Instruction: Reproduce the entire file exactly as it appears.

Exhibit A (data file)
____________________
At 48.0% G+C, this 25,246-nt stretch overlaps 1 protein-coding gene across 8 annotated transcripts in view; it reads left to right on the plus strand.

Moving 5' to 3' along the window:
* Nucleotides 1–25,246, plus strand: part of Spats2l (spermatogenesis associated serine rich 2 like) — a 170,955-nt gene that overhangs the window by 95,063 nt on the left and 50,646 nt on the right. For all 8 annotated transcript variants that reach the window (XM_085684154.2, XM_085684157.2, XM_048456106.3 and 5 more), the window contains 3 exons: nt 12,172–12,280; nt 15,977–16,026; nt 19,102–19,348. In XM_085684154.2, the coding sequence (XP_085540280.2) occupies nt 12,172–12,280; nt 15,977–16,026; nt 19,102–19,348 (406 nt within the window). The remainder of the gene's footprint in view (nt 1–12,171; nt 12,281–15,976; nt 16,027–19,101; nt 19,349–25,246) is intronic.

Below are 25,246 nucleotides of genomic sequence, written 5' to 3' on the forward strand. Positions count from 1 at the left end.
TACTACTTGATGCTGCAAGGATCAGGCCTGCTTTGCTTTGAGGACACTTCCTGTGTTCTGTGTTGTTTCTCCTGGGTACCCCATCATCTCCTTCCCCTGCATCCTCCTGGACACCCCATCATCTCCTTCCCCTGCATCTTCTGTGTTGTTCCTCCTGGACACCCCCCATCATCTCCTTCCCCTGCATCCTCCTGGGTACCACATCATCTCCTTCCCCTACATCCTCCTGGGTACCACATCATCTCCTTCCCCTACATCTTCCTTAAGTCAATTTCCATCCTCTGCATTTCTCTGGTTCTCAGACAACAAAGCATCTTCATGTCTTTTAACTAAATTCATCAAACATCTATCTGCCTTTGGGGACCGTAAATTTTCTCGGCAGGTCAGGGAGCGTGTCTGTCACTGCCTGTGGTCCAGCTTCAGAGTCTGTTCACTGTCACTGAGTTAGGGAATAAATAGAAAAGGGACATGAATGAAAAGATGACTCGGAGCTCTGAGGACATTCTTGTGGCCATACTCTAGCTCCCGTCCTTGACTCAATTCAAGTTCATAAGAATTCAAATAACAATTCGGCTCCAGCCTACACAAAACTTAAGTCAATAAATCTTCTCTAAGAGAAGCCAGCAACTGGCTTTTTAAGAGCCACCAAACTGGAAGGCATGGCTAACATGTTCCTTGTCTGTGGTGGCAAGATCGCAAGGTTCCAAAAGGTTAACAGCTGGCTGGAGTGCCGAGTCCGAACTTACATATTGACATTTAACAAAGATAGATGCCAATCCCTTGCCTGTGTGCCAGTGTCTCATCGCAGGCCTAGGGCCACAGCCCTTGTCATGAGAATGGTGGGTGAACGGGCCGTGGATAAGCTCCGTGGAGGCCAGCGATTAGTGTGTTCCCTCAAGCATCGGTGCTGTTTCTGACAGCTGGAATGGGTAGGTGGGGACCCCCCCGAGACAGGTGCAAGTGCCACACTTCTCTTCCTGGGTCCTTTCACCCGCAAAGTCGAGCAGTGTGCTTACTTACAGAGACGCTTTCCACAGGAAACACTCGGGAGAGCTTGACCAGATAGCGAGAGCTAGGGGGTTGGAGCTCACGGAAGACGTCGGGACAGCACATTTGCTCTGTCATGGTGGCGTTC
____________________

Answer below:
At 48.0% G+C, this 25,246-nt stretch overlaps 1 protein-coding gene across 8 annotated transcripts in view; it reads left to right on the plus strand.

Moving 5' to 3' along the window:
* Nucleotides 1–25,246, plus strand: part of Spats2l (spermatogenesis associated serine rich 2 like) — a 170,955-nt gene that overhangs the window by 95,063 nt on the left and 50,646 nt on the right. For all 8 annotated transcript variants that reach the window (XM_085684154.2, XM_085684157.2, XM_048456106.3 and 5 more), the window contains 3 exons: nt 12,172–12,280; nt 15,977–16,026; nt 19,102–19,348. In XM_085684154.2, the coding sequence (XP_085540280.2) occupies nt 12,172–12,280; nt 15,977–16,026; nt 19,102–19,348 (406 nt within the window). The remainder of the gene's footprint in view (nt 1–12,171; nt 12,281–15,976; nt 16,027–19,101; nt 19,349–25,246) is intronic.

Below are 25,246 nucleotides of genomic sequence, written 5' to 3' on the forward strand. Positions count from 1 at the left end.
TACTACTTGATGCTGCAAGGATCAGGCCTGCTTTGCTTTGAGGACACTTCCTGTGTTCTGTGTTGTTTCTCCTGGGTACCCCATCATCTCCTTCCCCTGCATCCTCCTGGACACCCCATCATCTCCTTCCCCTGCATCTTCTGTGTTGTTCCTCCTGGACACCCCCCATCATCTCCTTCCCCTGCATCCTCCTGGGTACCACATCATCTCCTTCCCCTACATCCTCCTGGGTACCACATCATCTCCTTCCCCTACATCTTCCTTAAGTCAATTTCCATCCTCTGCATTTCTCTGGTTCTCAGACAACAAAGCATCTTCATGTCTTTTAACTAAATTCATCAAACATCTATCTGCCTTTGGGGACCGTAAATTTTCTCGGCAGGTCAGGGAGCGTGTCTGTCACTGCCTGTGGTCCAGCTTCAGAGTCTGTTCACTGTCACTGAGTTAGGGAATAAATAGAAAAGGGACATGAATGAAAAGATGACTCGGAGCTCTGAGGACATTCTTGTGGCCATACTCTAGCTCCCGTCCTTGACTCAATTCAAGTTCATAAGAATTCAAATAACAATTCGGCTCCAGCCTACACAAAACTTAAGTCAATAAATCTTCTCTAAGAGAAGCCAGCAACTGGCTTTTTAAGAGCCACCAAACTGGAAGGCATGGCTAACATGTTCCTTGTCTGTGGTGGCAAGATCGCAAGGTTCCAAAAGGTTAACAGCTGGCTGGAGTGCCGAGTCCGAACTTACATATTGACATTTAACAAAGATAGATGCCAATCCCTTGCCTGTGTGCCAGTGTCTCATCGCAGGCCTAGGGCCACAGCCCTTGTCATGAGAATGGTGGGTGAACGGGCCGTGGATAAGCTCCGTGGAGGCCAGCGATTAGTGTGTTCCCTCAAGCATCGGTGCTGTTTCTGACAGCTGGAATGGGTAGGTGGGGACCCCCCCGAGACAGGTGCAAGTGCCACACTTCTCTTCCTGGGTCCTTTCACCCGCAAAGTCGAGCAGTGTGCTTACTTACAGAGACGCTTTCCACAGGAAACACTCGGGAGAGCTTGACCAGATAGCGAGAGCTAGGGGGTTGGAGCTCACGGAAGACGTCGGGACAGCACATTTGCTCTGTCATGGTGGCGTTC